George Taylor, From Indentured Servant to Signer of the Declaration of Independence

George TaylorBorn in northern Ireland in 1716, Taylor arrived on American shores in 1736 as an indentured servant to an ironmaster in Coventry Forge, near Philadelphia. Originally, Taylor was a “filler” for the iron furnaces, but because he had some formal education, he was appointed a counting room clerk by his employer Samuel Nutt. Nutt died soon after, in 1737, and in accordance with his will, left his iron and furnace properties to Samuel Savage, Jr., and Savage’s mother, Anna Rutter Savage Nutt. Mrs. Nutt and her sons from her first marriage founded Warwick Furnace, and George performed the role of clerk for the new establishment. Samuel Savage, Jr., died in 1741, and George Taylor married Savage’s widow the following year. Under his control, the Warwick Furnace prospered. Taylor and his wife had two children, James and Ann (who died in childhood).

In 1747, Taylor joined a militia group organized by Benjamin Franklin. When Samuel Savage III became of age, Warwick Furnace was turned over to him (according to the original will). In 1753, Taylor and Samuel Flower leased the Durham Iron Works. The Taylors moved into the mansion house on the property. The iron works produced ammunition for the Provincial Pennsylvania government during the French and Indian War.

When the lease on the iron works ended, Taylor he bought a small stone house in Easton, PA at a sheriff’s sale on December 23, 1761 for £117, 15 s, 10d. Taylor often served as a justice of the peace and he helped in the construction of the new courthouse in Easton.

George_Taylor_Delegate“In March 1767, Taylor purchased a 331 acre tract known as the ‘Manor of Chawton’ located approximately 15 miles west of Easton. There he built an impressive two-story Georgian stone house on a bluff overlooking the Lehigh River. He hired carpenters from Philadelphia to erect the home in 1768. This home still stands, identified as the George Taylor Mansion. Tragically, his wife Ann died that year. It is not known where she was buried. Among the possibilities suggested by historians are the new property, in Easton, and the Gallows Hill Cemetery. Taylor leased most of the property out in 1771 and in 1772 appears to have been living with his son, James, who had moved to what is now Allentown, PA.

“Taylor returned to Durham in 1774, having entered into a five-year lease with Joseph Galloway, the owner of the Durham Iron Works, leasing mines, quarries, forges, and blast furnaces in PA and NJ. At the time Galloway was a prominent Philadelphia attorney and speaker of the Pennsylvania Assembly. The production of the Iron Works included pig iron and bar iron made at the forges in New Jersey, castings, and stoves, including Franklin stoves. In August 1775 Taylor secured a contract from the Pennsylvania Committee of Safety for cannonballs. From 1775 to 1778 Durham Furnace produced grape shot, cannon balls, bar shot and cannon for the Continental Army. Taylor received limited compensation for his contribution to the war effort, and his wealth diminished as a result. At the July 1775 meeting of the Assembly, a month after the Battle of Bunker Hill, Taylor was commissioned as a Colonel of the 3rd battalion of Militia. This meeting represented the first step in the county arming for conflict with England. He reportedly took part in drilling and in the organization of the battalion.” (The Society of the Descendants of the Signers of the Declaration of Independence)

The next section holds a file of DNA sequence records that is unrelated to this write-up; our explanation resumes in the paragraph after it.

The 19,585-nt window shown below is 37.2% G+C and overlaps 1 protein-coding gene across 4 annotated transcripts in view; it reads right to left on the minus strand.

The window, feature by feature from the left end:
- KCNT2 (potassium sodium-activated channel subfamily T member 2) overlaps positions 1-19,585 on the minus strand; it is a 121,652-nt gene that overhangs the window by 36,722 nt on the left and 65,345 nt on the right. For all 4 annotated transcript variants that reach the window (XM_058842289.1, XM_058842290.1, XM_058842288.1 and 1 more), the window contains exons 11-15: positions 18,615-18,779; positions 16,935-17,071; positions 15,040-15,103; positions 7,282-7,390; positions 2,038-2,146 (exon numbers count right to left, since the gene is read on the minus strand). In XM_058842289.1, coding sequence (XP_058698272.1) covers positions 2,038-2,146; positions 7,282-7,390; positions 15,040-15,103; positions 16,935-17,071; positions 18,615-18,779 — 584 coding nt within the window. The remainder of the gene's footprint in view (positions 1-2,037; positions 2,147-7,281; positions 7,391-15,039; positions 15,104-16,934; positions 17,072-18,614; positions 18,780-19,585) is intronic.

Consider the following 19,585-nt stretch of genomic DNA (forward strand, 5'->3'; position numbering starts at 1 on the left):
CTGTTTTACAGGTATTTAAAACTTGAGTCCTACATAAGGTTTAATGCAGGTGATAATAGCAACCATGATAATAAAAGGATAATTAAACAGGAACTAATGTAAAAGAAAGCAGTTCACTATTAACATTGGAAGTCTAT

176“In 1775, he was part of the Pennsylvania delegation. Originally, the delegations were instructed to vote against separation. “When several delegates, including John Dickinson, chose not to vote in favor of the Declaration of Independence on July 4, the Assembly chose five replacements on July 20. They were George Taylor, George Ross, George Clymer, Dr. Benjamin Rush and James Smith, all of whom joined Congress and subsequently signed the Declaration of Independence when the engrossed copy of the document was ready for signatures on August 2, 1776.

“Taylor’s lease of the Durham Iron Works continued through 1779. The property was then seized because Joseph Galloway, the owner, had been attainted of treason for siding with the British. An attempt was made to evict Taylor but the Supreme Executive Council allowed him to remain until the end of the first 5-year term of the lease. The Durham property was then sold by the Commissioners of Forfeited Estates and purchased by four colonels: George Taylor, Richard Backhouse, Isaac Sidman and Robert Hooper Jr. Backhouse took over management of the Works, and Taylor moved to Greenwich Township, NJ to lease and operate the Greenwich Forge in Warren County, New Jersey.

“In early 1780, Taylor moved back to Easton, PA. He had sold his estate along the Lehigh River in February 1776 and his house and stable on Northampton Street in Easton in 1779. He leased a stone house at the corner of Fourth and Ferry Streets.

“George Taylor died in February 1781, His estate included two slaves, Tom, who was sold for 280 bushels of wheat valued at £77 and crippled Sam who fetch £15, one horse and three cows, and a 24-hour eight day clock with a walnut case valued at £24. After bequests to his executors and housekeeper he left in his will dated January 1781 half of his estate to his five grandchildren, George, Thomas, James, Ann and Mary, his son James having died in 1775. The second half of his estate was left to the five children Taylor fathered with his housekeeper, Naomi Smith: Sarah Smith, Rebecca Smith, Naomi Smith, Elizabeth Smith and Edward Smith. “(The Society of the Descendants of the Signers of the Declaration of Independence)



About Regina Jeffers

Regina Jeffers is the award-winning author of Austenesque, Regency and historical romantic suspense.
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